The Sacrament of Healing

Anointing the Sick

To support and strengthen those who are sick, the Church gathers to pray and anoint those who are ailing with the healing oil of the sick. This oil symbolizes the presence of God at a time of great physical and emotional need and assures the recipient of God’s love and healing presence to give strength and hope. According to the Letter of James 5:14-16, the people are to bring the sick to the priest so that they can be anointed and prayer can be offered on their behalf. Jesus showed great care for those who were sick and was concerned with their bodily and spiritual well-being. Because of this, the Church has developed a ritual to pray with and for those who are ill. It is our belief that through the Sacrament of the Sick, Christ strengthens those who are ill so that they might be at peace and have the courage to fight their illness

The Anointing of the Sick conveys several graces and imparts gifts of strengthening in the Holy Spirit against anxiety, discouragement, and temptation, and conveys peace and fortitude. Anointing with sacred oil is a sign of blessing by the Holy Spirit of the one who is sick. Oil of the Sick, which receives a different blessing from the Chrism oil used during Baptism, Confirmation, and Holy Orders, recalls the community’s sharing of the Holy Spirit and the sick person’s connection to the entire Body of Christ and Communion of Saints.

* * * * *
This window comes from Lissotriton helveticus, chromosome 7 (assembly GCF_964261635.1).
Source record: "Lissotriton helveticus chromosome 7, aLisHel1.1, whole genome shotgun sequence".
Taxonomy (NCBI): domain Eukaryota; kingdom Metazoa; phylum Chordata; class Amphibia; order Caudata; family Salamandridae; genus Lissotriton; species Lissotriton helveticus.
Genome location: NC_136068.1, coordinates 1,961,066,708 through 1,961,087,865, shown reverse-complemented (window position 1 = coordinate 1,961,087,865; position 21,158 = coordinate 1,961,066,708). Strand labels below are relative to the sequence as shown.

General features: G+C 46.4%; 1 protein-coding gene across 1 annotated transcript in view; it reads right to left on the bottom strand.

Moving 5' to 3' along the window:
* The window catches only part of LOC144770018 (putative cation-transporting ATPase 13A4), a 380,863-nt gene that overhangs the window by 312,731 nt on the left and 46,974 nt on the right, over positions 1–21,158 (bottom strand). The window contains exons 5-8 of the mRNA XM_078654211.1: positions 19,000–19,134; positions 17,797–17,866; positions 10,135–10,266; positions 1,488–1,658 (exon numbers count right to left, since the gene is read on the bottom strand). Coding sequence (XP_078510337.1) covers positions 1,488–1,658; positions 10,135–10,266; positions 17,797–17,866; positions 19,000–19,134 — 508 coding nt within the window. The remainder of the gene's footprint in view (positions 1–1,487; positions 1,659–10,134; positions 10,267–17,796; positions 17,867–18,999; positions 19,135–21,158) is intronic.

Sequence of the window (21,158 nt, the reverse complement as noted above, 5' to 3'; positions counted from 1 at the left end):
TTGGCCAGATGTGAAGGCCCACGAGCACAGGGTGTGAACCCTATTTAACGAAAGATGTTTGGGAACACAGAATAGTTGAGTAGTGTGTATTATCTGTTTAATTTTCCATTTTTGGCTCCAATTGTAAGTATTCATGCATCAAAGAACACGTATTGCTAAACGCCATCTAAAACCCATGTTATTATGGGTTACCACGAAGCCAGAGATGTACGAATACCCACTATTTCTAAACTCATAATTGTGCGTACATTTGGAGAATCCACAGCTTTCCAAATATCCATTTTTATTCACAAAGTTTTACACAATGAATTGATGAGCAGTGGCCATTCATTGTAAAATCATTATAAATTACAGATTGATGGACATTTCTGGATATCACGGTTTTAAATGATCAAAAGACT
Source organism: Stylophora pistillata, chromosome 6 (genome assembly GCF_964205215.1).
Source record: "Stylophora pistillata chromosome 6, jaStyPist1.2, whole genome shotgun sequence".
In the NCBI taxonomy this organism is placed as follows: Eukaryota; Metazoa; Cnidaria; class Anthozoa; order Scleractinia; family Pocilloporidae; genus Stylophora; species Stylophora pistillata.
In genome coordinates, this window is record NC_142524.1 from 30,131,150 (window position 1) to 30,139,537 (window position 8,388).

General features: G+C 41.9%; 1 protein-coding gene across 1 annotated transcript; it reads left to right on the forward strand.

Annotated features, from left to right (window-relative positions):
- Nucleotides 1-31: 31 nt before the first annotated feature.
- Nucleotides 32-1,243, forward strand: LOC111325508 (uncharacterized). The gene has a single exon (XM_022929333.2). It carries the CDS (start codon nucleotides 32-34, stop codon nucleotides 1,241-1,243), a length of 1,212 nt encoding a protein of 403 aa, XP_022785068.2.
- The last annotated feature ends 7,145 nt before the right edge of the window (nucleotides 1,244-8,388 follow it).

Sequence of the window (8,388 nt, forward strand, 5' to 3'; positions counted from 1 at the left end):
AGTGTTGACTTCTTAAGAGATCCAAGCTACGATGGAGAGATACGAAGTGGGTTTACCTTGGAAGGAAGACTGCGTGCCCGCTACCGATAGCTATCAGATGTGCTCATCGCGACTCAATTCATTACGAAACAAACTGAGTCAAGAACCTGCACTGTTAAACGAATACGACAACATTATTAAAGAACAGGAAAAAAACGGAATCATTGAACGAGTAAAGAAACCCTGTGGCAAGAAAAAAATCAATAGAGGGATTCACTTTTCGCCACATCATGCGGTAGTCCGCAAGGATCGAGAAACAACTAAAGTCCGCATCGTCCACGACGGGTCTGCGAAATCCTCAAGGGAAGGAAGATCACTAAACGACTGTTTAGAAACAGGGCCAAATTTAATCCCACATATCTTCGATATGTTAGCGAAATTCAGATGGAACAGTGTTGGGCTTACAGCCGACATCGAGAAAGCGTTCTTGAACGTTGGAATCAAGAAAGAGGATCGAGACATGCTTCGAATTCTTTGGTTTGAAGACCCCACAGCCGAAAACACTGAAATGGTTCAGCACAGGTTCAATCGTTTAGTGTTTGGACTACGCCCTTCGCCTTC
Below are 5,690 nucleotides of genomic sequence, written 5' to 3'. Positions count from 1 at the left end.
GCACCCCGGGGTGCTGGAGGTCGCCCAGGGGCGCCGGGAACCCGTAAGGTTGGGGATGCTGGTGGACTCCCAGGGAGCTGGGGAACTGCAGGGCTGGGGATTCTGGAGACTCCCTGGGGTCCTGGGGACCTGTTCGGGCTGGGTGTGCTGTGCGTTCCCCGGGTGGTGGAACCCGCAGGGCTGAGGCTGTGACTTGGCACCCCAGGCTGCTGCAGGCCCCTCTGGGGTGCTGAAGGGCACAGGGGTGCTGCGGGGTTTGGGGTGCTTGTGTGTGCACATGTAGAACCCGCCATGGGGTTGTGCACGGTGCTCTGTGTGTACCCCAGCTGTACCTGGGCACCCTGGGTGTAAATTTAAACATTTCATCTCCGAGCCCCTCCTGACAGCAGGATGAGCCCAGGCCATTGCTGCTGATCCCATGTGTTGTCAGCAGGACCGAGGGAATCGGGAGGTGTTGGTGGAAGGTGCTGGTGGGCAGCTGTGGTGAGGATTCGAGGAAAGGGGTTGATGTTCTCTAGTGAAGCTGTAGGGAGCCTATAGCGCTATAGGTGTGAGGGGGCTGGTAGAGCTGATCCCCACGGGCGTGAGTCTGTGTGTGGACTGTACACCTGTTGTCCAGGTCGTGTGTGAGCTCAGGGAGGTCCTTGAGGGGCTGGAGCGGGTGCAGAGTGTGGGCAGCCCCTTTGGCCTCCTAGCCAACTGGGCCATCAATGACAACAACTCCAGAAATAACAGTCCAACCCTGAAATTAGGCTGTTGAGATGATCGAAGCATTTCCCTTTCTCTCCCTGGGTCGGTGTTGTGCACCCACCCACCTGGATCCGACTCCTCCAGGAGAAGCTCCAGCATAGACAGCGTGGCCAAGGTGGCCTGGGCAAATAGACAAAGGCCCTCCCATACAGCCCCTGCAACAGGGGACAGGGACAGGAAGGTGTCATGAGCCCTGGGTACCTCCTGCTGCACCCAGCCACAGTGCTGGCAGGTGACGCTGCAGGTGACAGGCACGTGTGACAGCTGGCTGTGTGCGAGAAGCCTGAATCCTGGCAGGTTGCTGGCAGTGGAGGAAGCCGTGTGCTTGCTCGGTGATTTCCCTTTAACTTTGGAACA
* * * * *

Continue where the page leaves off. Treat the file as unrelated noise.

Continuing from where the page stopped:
Who may Receive the Anointing?

Does a person have to be dying to receive this sacrament? No. The Catechism says, "The Anointing of the Sick is not a sacrament for those only who are at the point of death. Hence, as soon as anyone of the faithful begins to be in danger of death from sickness or old age, the fitting time for him to receive this sacrament has certainly already arrived" (CCC 1514). Any baptized Catholic who is seriously ill and has sufficient reason to be comforted by the Sacrament may receive it. The Sacrament may be repeated if the sick person recovers after the anointing but becomes ill once again, or if, during the same illness, the person's condition becomes more serious. A person should be anointed before surgery when a dangerous illness is the reason for the intervention. For those who are about to depart from this life, the Church offers the person Penance, Anointing of the Sick, and the Eucharist as Viaticum (food for the journey) given at the end of life. These are "the sacraments that prepare for our heavenly homeland" (cf. CCC, no. 1525).

Through Anointing, the sick are reminded that Christ and the Church are in communion with their suffering. The Holy Spirit shares the blessings of health, trust in God, and strength against temptation. The special grace of the Sacrament of the Anointing of the Sick has as its effects:

  • the uniting of the sick person to the Passion of Christ, for his own good and that of the whole Church
  • the strengthening, peace, and courage to endure in a Christian manner the sufferings of illness or old age
  • the forgiveness of sins, if the sick person was not able to obtain it through the Sacrament of Penance
  • the restoration of health, if it is conducive to the salvation of his soul
  • the preparation for passing over to eternal life.

How often can one be Anointed?